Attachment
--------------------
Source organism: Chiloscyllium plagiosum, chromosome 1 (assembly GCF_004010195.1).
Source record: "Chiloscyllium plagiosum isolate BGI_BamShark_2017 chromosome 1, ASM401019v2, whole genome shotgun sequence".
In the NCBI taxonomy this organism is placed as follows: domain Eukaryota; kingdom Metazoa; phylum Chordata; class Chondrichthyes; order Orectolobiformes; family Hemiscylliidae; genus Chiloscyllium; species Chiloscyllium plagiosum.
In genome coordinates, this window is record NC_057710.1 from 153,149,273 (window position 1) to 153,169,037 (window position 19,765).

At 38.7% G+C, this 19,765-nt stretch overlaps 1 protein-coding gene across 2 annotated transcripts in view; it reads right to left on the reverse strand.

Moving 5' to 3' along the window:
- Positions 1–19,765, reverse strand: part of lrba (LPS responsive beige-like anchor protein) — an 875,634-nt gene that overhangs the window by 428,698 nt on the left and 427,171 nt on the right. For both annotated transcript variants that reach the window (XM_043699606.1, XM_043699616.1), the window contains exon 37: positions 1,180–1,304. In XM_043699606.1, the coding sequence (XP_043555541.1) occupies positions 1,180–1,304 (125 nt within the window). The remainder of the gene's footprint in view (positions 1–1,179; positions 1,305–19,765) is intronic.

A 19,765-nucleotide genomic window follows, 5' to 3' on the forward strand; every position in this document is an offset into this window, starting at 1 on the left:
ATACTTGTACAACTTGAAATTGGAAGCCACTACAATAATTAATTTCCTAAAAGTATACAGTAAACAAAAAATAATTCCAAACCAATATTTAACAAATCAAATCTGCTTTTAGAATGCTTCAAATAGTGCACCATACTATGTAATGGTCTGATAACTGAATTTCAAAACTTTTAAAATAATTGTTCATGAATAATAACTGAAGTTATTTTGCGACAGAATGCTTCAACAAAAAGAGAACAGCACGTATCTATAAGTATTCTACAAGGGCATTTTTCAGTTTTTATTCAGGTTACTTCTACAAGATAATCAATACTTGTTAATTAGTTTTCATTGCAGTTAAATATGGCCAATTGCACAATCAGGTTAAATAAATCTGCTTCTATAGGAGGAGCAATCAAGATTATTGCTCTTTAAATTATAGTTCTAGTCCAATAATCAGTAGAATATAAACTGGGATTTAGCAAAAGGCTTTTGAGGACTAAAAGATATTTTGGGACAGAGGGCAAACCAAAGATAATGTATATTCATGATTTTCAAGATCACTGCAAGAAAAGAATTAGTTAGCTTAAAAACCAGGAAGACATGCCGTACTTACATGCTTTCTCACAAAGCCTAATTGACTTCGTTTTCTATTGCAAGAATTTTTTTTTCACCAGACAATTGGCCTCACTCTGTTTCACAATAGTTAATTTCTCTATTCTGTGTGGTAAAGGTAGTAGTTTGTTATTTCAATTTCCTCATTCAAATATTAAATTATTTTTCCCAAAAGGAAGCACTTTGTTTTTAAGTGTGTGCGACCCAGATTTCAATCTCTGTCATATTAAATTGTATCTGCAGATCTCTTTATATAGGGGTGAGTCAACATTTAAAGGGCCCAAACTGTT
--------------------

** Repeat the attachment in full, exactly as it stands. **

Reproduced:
Source organism: Chiloscyllium plagiosum, chromosome 1 (assembly GCF_004010195.1).
Source record: "Chiloscyllium plagiosum isolate BGI_BamShark_2017 chromosome 1, ASM401019v2, whole genome shotgun sequence".
In the NCBI taxonomy this organism is placed as follows: domain Eukaryota; kingdom Metazoa; phylum Chordata; class Chondrichthyes; order Orectolobiformes; family Hemiscylliidae; genus Chiloscyllium; species Chiloscyllium plagiosum.
In genome coordinates, this window is record NC_057710.1 from 153,149,273 (window position 1) to 153,169,037 (window position 19,765).

At 38.7% G+C, this 19,765-nt stretch overlaps 1 protein-coding gene across 2 annotated transcripts in view; it reads right to left on the reverse strand.

Moving 5' to 3' along the window:
- Positions 1–19,765, reverse strand: part of lrba (LPS responsive beige-like anchor protein) — an 875,634-nt gene that overhangs the window by 428,698 nt on the left and 427,171 nt on the right. For both annotated transcript variants that reach the window (XM_043699606.1, XM_043699616.1), the window contains exon 37: positions 1,180–1,304. In XM_043699606.1, the coding sequence (XP_043555541.1) occupies positions 1,180–1,304 (125 nt within the window). The remainder of the gene's footprint in view (positions 1–1,179; positions 1,305–19,765) is intronic.

A 19,765-nucleotide genomic window follows, 5' to 3' on the forward strand; every position in this document is an offset into this window, starting at 1 on the left:
ATACTTGTACAACTTGAAATTGGAAGCCACTACAATAATTAATTTCCTAAAAGTATACAGTAAACAAAAAATAATTCCAAACCAATATTTAACAAATCAAATCTGCTTTTAGAATGCTTCAAATAGTGCACCATACTATGTAATGGTCTGATAACTGAATTTCAAAACTTTTAAAATAATTGTTCATGAATAATAACTGAAGTTATTTTGCGACAGAATGCTTCAACAAAAAGAGAACAGCACGTATCTATAAGTATTCTACAAGGGCATTTTTCAGTTTTTATTCAGGTTACTTCTACAAGATAATCAATACTTGTTAATTAGTTTTCATTGCAGTTAAATATGGCCAATTGCACAATCAGGTTAAATAAATCTGCTTCTATAGGAGGAGCAATCAAGATTATTGCTCTTTAAATTATAGTTCTAGTCCAATAATCAGTAGAATATAAACTGGGATTTAGCAAAAGGCTTTTGAGGACTAAAAGATATTTTGGGACAGAGGGCAAACCAAAGATAATGTATATTCATGATTTTCAAGATCACTGCAAGAAAAGAATTAGTTAGCTTAAAAACCAGGAAGACATGCCGTACTTACATGCTTTCTCACAAAGCCTAATTGACTTCGTTTTCTATTGCAAGAATTTTTTTTTCACCAGACAATTGGCCTCACTCTGTTTCACAATAGTTAATTTCTCTATTCTGTGTGGTAAAGGTAGTAGTTTGTTATTTCAATTTCCTCATTCAAATATTAAATTATTTTTCCCAAAAGGAAGCACTTTGTTTTTAAGTGTGTGCGACCCAGATTTCAATCTCTGTCATATTAAATTGTATCTGCAGATCTCTTTATATAGGGGTGAGTCAACATTTAAAGGGCCCAAACTGTT